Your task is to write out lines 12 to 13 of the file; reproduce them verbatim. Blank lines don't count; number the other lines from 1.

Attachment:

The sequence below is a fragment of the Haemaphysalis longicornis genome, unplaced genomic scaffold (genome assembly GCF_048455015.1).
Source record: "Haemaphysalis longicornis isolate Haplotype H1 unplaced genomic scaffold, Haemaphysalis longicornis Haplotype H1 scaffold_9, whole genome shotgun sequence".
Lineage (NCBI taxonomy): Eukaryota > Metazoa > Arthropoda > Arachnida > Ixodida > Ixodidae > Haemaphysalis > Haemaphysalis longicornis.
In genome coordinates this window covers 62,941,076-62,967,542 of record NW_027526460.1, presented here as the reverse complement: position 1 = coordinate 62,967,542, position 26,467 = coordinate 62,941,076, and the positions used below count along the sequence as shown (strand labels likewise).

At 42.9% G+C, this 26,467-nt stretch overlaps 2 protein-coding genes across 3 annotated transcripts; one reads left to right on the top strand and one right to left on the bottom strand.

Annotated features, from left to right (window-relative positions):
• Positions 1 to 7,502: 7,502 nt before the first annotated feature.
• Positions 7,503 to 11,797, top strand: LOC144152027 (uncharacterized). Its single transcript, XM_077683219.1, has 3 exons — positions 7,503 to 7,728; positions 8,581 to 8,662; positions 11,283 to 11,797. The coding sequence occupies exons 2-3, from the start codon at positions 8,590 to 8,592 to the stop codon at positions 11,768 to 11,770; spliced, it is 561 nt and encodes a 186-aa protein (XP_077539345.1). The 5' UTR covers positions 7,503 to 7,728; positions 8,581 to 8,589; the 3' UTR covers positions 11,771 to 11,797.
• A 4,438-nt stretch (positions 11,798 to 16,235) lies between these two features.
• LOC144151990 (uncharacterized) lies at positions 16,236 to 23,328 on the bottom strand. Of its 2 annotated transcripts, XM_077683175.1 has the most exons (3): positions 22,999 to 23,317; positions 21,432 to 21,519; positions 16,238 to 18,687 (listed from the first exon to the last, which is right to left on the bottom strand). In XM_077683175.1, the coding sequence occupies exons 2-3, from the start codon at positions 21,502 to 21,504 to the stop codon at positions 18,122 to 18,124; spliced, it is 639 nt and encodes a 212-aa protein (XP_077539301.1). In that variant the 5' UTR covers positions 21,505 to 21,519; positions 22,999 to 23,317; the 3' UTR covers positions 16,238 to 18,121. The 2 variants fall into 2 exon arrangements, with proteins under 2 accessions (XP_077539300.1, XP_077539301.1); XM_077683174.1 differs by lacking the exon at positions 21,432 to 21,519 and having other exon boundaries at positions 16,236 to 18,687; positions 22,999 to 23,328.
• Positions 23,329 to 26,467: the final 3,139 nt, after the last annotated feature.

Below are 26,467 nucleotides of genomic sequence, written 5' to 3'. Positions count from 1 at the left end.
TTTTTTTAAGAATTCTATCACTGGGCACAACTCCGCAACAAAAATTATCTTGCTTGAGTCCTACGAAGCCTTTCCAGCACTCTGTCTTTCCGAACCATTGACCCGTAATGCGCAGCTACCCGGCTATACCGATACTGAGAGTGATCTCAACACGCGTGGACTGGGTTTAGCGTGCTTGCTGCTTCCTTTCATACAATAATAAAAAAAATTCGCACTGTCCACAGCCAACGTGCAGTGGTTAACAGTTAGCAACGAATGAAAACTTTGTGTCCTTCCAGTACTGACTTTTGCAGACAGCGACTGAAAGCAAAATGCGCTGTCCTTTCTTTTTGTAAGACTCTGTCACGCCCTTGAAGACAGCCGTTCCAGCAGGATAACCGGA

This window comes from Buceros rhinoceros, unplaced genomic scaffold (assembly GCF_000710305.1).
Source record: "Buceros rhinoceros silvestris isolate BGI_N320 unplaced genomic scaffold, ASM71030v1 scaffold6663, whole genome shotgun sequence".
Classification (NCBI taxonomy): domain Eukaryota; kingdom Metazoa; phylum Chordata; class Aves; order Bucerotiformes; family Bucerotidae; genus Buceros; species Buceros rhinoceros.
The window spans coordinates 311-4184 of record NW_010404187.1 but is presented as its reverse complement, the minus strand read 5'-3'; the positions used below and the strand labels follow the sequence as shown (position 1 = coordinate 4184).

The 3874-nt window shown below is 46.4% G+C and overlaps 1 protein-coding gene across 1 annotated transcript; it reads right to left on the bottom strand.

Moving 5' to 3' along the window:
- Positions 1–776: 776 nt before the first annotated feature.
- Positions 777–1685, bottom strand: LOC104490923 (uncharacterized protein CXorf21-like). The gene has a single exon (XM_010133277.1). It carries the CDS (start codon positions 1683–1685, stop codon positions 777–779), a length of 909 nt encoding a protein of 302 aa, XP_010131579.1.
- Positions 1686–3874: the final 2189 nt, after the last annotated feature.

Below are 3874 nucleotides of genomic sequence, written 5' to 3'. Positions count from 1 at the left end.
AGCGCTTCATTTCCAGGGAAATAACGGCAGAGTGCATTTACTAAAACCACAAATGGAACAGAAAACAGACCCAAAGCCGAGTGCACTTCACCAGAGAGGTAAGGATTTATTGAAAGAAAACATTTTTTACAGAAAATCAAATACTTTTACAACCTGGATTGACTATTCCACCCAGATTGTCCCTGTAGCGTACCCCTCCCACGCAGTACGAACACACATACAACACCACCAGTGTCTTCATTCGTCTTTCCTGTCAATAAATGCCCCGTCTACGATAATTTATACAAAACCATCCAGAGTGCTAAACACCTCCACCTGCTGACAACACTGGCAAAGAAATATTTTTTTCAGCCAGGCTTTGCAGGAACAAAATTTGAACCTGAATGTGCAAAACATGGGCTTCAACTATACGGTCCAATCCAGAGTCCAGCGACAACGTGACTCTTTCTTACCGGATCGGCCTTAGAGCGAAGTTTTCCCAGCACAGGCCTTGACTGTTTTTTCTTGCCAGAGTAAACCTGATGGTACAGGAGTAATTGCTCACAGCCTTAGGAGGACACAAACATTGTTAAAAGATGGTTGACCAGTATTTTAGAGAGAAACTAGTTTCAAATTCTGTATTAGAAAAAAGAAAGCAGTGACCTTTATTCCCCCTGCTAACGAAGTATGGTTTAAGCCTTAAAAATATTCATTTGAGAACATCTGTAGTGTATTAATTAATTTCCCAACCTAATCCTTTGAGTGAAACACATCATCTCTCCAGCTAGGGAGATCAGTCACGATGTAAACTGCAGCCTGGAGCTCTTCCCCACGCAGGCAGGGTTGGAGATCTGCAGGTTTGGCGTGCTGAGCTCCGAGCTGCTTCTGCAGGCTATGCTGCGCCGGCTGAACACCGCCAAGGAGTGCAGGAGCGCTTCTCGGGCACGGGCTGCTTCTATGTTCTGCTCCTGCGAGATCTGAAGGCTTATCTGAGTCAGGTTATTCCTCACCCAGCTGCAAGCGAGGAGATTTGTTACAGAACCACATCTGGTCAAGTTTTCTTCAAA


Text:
Below are 26,467 nucleotides of genomic sequence, written 5' to 3'. Positions count from 1 at the left end.
TTTTTTTAAGAATTCTATCACTGGGCACAACTCCGCAACAAAAATTATCTTGCTTGAGTCCTACGAAGCCTTTCCAGCACTCTGTCTTTCCGAACCATTGACCCGTAATGCGCAGCTACCCGGCTATACCGATACTGAGAGTGATCTCAACACGCGTGGACTGGGTTTAGCGTGCTTGCTGCTTCCTTTCATACAATAATAAAAAAAATTCGCACTGTCCACAGCCAACGTGCAGTGGTTAACAGTTAGCAACGAATGAAAACTTTGTGTCCTTCCAGTACTGACTTTTGCAGACAGCGACTGAAAGCAAAATGCGCTGTCCTTTCTTTTTGTAAGACTCTGTCACGCCCTTGAAGACAGCCGTTCCAGCAGGATAACCGGA